Locals cheer as U.S. consulate in Chengdu closes, after Houston

Foreign Affairs

U.S.-China relations have got much worse in the last week. Today’s news is China’s closure of the U.S. consulate in Chengdu in retaliation for the U.S. shutdown of the P.R.C.’s Houston consulate.

illustration depicting the breakdown of u.s.-china diplomatic relations as represented by the consulates in houston and chengdu being shut down and classified documents being burned
Illustration for SupChina by Derek Zheng

The U.S. consulate in Chengdu, the capital of Sichuan Province, opened in 1985. Today, it closed at 10 a.m. local time after the Chinese government’s “withdrawal of consent for operation,” according to the U.S. State Department. “Relevant Chinese authorities then entered through the front entrance and took over the premises,” according to a Chinese state media report, which also quotes a Chinese diplomat that “the “U.S. side is responsible for all of this.”

The Chinese government took over the building in retaliation for the U.S. closing China’s consulate in Houston, Texas, last week. U.S. diplomats were given “72 hours to vacate, the same amount of time China was given to leave its Houston mission,” which was shut last week Friday. The consulate’s Twitter account featured a maudlin video captioned (in Chinese): “Today, we bid farewell to the U.S. Consulate in Chengdu. We will miss you forever.”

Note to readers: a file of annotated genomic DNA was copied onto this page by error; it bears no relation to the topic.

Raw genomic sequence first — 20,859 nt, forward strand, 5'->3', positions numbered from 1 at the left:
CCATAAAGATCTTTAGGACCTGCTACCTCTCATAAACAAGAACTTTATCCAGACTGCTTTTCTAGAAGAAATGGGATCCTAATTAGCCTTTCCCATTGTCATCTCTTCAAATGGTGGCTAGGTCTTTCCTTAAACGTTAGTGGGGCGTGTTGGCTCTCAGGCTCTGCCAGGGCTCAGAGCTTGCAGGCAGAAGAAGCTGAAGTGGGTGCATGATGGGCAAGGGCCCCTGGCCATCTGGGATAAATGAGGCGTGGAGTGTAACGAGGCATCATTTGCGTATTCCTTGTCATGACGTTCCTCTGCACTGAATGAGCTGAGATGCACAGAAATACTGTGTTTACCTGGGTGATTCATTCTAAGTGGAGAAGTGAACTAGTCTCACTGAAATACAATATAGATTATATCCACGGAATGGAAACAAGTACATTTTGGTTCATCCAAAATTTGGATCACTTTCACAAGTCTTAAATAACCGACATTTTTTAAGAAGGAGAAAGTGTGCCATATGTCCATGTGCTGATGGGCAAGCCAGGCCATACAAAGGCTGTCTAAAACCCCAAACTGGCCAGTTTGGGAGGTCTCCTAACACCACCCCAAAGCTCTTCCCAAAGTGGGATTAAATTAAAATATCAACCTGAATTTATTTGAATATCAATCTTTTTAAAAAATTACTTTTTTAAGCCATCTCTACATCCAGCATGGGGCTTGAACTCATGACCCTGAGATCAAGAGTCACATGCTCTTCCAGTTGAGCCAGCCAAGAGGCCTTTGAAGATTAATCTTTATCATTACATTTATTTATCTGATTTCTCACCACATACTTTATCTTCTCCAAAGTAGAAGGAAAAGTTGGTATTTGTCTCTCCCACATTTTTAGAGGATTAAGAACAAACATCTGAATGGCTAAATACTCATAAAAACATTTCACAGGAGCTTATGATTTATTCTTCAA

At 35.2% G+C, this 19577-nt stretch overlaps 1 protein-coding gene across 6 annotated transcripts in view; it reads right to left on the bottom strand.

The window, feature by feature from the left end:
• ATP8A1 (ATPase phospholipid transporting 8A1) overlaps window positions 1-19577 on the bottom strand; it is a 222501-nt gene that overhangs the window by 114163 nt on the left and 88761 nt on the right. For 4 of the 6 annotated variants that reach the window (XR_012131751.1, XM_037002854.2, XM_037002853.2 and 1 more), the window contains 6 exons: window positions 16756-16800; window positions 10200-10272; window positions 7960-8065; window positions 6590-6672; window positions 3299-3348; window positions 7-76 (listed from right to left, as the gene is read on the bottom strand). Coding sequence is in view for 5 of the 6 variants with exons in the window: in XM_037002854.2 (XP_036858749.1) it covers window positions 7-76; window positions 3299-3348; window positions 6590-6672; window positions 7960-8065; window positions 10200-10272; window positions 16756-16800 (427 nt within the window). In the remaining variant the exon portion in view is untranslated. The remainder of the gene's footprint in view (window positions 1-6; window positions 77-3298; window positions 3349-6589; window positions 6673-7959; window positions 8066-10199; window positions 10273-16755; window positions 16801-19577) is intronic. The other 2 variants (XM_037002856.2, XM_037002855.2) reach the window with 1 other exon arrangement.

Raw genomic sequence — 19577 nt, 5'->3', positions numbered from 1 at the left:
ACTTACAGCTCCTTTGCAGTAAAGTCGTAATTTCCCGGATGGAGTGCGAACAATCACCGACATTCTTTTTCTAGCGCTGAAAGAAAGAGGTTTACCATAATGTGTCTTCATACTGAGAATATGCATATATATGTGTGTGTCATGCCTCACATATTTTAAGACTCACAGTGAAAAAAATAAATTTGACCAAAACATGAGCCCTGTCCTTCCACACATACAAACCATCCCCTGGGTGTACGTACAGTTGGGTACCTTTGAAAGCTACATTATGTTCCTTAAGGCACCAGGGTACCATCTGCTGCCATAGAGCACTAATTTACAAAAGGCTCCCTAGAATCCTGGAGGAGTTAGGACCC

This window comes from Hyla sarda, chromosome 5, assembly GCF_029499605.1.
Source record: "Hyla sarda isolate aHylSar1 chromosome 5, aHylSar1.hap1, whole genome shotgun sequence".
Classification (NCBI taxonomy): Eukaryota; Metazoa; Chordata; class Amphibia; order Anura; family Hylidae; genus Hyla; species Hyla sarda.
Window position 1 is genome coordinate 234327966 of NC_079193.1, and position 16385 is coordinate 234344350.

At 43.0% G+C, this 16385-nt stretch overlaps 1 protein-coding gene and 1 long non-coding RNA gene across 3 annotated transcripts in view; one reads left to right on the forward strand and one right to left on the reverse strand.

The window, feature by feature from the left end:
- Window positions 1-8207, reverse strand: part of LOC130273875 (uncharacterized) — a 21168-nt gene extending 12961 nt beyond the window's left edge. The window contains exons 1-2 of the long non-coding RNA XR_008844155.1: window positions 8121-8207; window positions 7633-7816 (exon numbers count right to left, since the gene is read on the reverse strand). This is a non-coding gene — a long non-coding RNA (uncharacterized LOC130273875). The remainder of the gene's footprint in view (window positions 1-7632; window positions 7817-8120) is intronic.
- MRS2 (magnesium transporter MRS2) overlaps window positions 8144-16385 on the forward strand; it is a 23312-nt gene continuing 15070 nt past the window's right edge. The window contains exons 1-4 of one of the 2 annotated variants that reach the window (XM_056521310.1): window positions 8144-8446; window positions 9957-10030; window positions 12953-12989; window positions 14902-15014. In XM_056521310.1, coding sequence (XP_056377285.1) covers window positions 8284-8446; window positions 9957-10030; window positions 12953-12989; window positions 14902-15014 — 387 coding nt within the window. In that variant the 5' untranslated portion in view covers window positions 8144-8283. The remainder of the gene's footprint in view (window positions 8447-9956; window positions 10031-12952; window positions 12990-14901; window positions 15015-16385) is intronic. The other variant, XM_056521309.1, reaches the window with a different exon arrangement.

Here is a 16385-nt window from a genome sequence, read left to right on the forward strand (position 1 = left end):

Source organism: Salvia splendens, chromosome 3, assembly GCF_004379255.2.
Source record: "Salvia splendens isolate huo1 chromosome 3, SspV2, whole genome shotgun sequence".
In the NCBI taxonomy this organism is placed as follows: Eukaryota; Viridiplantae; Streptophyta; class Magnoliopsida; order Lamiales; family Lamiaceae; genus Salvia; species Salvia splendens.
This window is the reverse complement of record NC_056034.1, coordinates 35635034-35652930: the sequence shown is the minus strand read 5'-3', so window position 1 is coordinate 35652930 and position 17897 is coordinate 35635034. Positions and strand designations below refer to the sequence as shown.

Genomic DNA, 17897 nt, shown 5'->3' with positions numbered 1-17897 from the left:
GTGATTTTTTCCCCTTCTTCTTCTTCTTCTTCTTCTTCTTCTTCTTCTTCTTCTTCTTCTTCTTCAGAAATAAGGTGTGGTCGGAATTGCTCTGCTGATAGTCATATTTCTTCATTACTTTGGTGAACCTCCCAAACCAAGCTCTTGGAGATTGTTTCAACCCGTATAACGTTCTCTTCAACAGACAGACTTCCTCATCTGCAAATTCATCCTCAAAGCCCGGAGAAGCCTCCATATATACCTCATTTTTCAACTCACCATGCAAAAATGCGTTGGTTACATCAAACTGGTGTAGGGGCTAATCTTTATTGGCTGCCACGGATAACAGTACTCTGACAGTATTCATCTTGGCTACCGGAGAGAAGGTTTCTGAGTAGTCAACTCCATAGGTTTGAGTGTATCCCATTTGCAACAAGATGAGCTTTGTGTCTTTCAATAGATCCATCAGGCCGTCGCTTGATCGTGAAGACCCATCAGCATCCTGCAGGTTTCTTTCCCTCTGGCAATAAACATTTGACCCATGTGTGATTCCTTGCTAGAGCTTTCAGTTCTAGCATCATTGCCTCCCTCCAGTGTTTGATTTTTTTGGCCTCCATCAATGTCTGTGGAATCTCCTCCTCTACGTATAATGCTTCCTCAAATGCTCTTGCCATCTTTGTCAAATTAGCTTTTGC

Chinese police kept American journalists and TV crews at some distance from the building but allowed residents to crowd “the streets around the consulate, taking photos and waving Chinese flags.” The government’s decision to shutter the consulate seems to have the approval of many Chengdu locals and tens of millions of internet users.

The consulate closure is the latest downturn in U.S.-China relations. The Trump administration appears to be accelerating its campaign of aggressive moves against China in a number of spheres: U.S. Secretary of State Mike Pompeo last week gave a speech that explicitly talked of a “new cold war” with China and said his department’s policy on Beijing was to “distrust and verify.”

Other recent actions include the U.S. sanctioning Chinese officials and companies over policies in Hong Kong and Xinjiang, cutting off Chinese companies’ access to American technology, and challenging Beijing’s claims in the South China Sea.

And just in over the weekend: No more Fulbright scholars in China. The U.S. has confirmed “the suspension of its Fulbright programme in mainland China and Hong Kong, after President Donald Trump pulled the plug on the fellowship earlier this month.”